The Government Gardens were once a swampy, scrub-covered wilderness with steaming pools of boiling water and poisonous gases. The remaining geothermal pools give atmosphere to the gardens (as well as that distinctive sulphur smell).

The steaming pools are fenced off so that you can’t get too close. Who would want to get close to steaming water and poisonous gases?

Springtime in Rotorua is beautiful

The Government Gardens became a source of wonder when they defied predictions. Lots of things can grow in a ‘howling wilderness’ of boiling water and poisonous gases.

 

Blooming wisteria in a ‘howling wilderness’ of boiling water and poisonous gases is a black swan event

These stunted trees are alive

These are pollard trees. This form of severe pruning was popular when the trees were planted over 100 years ago.

The Bath House is an iconic image of Rotorua

The Bath House in the Government Gardens was built in 1908. This was New Zealand’s first major investment in the tourism industry. Thousands of tourists flocked to Rotorua to enjoy the geothermal pools in the Bath House.

The Bath House was closed in 1966.

You cannot enter the Bath House. There is a large sign that says the building falls below earthquake safety standards.

 

Luckily, there were no earthquakes while we were in New Zealand

Do you prefer yellow poppies or red poppies?

I like both so I included both photos.

This sculpture in the Government Gardens celebrates the new millennium

This bronze sculpture was commissioned in 2001 to mark the new millennium. The inspiration for the sculpture is the rich melding of Māori and European cultures.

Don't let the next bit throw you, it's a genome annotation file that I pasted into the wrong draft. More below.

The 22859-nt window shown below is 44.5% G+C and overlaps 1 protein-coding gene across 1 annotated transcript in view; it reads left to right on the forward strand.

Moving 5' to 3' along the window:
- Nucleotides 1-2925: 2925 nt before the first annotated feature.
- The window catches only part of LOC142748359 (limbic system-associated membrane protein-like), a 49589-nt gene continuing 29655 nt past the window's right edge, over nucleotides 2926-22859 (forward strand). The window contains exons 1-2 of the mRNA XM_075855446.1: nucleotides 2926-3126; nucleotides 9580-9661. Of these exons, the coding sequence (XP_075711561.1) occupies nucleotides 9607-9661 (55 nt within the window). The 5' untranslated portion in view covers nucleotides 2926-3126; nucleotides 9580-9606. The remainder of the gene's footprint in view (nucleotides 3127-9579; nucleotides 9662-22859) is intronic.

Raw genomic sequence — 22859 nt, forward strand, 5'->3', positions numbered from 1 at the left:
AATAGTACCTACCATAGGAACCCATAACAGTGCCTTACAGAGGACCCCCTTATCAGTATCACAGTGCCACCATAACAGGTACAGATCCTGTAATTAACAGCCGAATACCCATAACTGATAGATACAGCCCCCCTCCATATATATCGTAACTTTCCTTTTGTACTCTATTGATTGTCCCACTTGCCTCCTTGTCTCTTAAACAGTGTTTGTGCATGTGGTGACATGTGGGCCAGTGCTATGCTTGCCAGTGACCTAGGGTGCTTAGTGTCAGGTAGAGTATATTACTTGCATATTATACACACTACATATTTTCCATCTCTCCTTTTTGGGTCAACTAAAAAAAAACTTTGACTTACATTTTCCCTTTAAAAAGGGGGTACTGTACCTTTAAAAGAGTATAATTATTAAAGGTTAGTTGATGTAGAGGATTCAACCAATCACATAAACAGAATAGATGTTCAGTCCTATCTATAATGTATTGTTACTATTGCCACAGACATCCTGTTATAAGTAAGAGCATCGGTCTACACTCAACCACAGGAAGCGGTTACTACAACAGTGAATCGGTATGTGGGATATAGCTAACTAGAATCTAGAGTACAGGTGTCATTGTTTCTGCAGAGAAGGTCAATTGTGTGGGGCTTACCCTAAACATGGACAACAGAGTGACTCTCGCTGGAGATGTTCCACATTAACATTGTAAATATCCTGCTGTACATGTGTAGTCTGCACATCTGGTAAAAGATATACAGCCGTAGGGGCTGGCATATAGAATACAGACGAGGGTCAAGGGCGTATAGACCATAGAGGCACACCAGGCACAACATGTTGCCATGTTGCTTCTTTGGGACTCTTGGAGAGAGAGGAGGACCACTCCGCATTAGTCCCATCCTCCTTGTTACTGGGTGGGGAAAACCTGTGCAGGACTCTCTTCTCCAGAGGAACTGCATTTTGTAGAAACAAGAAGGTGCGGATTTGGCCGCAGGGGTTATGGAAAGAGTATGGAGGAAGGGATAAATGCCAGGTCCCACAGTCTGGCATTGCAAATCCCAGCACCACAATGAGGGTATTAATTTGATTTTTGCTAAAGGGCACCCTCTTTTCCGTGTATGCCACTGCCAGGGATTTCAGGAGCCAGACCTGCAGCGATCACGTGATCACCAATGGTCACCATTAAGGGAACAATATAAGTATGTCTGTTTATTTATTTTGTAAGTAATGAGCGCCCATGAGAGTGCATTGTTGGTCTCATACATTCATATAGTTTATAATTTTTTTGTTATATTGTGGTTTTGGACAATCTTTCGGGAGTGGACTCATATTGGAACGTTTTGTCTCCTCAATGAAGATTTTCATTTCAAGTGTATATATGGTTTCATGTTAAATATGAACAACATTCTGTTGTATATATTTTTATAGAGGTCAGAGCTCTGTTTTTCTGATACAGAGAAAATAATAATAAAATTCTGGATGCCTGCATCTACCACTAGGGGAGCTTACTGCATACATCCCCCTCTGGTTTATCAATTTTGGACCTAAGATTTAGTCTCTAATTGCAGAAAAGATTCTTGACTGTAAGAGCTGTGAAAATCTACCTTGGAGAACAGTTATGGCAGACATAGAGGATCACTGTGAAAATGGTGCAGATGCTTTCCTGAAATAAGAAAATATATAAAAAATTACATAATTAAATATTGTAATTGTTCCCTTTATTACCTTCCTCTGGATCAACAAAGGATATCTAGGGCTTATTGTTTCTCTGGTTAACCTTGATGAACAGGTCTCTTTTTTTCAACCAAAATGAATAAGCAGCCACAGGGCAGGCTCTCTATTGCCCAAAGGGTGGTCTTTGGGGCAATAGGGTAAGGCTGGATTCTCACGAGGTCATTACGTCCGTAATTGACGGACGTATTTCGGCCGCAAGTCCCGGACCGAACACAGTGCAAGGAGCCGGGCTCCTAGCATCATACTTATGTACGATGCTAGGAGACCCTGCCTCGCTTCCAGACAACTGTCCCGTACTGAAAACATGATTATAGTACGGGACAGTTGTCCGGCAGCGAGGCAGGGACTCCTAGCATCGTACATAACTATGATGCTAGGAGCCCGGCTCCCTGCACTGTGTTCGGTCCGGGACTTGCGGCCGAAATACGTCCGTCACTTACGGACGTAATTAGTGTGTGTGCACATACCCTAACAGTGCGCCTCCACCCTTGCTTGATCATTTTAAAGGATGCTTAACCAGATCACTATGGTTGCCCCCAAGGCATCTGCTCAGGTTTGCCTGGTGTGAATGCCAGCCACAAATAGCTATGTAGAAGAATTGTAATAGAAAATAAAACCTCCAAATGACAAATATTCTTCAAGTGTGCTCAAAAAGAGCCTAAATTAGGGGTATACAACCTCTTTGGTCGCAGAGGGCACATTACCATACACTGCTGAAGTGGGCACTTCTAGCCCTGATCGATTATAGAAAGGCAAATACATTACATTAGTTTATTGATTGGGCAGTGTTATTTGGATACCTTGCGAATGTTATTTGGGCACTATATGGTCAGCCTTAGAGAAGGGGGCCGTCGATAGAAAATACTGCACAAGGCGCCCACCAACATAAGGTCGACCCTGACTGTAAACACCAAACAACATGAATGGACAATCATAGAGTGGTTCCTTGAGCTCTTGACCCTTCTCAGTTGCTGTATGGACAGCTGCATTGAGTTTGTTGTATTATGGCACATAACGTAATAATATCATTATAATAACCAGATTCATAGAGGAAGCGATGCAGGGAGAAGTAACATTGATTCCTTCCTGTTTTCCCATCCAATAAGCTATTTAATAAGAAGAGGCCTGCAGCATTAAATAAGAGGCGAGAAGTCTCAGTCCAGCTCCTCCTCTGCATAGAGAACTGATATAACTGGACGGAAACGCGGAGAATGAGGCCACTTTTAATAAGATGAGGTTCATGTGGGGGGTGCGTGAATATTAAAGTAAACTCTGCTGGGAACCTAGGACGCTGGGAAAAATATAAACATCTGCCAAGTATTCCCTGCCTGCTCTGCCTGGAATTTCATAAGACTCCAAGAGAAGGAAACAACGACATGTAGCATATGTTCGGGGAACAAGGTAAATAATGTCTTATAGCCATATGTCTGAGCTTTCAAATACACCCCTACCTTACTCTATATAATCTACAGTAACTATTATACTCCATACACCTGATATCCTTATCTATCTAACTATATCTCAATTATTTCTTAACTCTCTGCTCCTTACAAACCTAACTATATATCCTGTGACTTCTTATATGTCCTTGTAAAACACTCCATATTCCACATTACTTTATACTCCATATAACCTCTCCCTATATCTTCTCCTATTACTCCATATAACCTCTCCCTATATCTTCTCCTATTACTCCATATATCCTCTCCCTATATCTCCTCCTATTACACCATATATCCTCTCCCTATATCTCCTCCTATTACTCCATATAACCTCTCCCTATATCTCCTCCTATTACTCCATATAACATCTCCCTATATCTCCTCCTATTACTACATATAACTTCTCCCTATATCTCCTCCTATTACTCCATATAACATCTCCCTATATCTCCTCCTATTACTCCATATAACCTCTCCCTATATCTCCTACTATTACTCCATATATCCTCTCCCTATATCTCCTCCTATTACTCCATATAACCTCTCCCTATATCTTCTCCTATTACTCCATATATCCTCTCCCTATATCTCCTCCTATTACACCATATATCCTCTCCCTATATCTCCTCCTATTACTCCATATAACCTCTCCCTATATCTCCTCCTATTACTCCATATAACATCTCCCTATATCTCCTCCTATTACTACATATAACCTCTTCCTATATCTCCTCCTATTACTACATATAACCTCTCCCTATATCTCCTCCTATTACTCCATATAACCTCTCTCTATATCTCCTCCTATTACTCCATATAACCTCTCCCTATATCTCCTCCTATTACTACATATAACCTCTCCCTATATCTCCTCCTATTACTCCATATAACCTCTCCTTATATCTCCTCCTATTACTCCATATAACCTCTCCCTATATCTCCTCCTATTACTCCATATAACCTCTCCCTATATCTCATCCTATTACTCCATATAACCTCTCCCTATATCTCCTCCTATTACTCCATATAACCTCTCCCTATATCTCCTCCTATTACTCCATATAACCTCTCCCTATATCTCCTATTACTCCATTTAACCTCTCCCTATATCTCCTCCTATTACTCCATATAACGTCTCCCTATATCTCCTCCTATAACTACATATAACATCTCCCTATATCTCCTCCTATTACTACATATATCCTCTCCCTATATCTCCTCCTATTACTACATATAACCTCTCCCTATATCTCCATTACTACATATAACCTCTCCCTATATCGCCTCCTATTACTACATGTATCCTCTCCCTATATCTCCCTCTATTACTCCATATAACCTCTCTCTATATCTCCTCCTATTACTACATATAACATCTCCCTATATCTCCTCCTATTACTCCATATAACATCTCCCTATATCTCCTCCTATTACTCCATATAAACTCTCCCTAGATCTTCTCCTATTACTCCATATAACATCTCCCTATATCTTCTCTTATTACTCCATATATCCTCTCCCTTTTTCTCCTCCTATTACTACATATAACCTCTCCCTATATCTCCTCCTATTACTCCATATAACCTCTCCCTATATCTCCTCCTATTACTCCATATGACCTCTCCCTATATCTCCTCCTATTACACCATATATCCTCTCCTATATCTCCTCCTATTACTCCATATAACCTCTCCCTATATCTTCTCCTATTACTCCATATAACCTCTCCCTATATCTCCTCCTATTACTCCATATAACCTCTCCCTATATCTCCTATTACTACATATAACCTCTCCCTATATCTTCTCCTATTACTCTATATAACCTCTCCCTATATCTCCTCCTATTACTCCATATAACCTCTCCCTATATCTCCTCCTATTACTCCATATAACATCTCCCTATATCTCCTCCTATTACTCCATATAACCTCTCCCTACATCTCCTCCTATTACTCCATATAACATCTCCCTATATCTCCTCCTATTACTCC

This is a close-up of the sculpture

Rotorua is known for its black swans

After our visit to the Government Gardens, we strolled down to Lake Rotorua.

I was surprised to see many black swans. We have lots of white swans at our cottage on Lake Ontario. This is the first time I have seen a black swan.

Black swans were hunted to extinction by the Māori. The species was reintroduced in 1864. Rotorua is known for its thriving population of black swans.

Rotorua is a Black Swan Event

After our lakeside stroll, we went to dinner on Eat Street

Eat Street is great. I like the name. It is very descriptive.

 

Eat Street is all restaurants.

The weather is always perfect on Eat Street

Eat Street is covered in retractable awnings.

Each section of the retractable awnings is individually controlled by each restaurant. There is no need to come to a group decision on whether to open or close the awnings.

The clear covering over Eat street offers 99% UV protection.

Eat Street is lit up at night by LED lights that change colour, with millions of colour combinations.

Eat Street is heated by geothermal water in underground pipes. This allows for perfect alfresco dining all year round.

 

We dined outside in perfect weather on Eat Street on my birthday

 

Look at the bike rack

This is not my bike. I like the bike rack. I own a bike. It sits in the garage.

Me, riding a bike. Now that would be a true black swan event!

 

We went to Rotorua for the hot springs. It turned out to be a wonderful black swan event.

Rose Ann MacGillivray

Rose Ann MacGillivray

World Heritage Traveller at BoomerVoice.ca
I love visiting World Heritage Sites, celebrating the world’s most fascinating places and cultures, and most of all, having fun on a trip. Join me on the road to fun and fascinating places. Thanks for reading – and remember to add your e-mail below for updates!
Rose Ann MacGillivray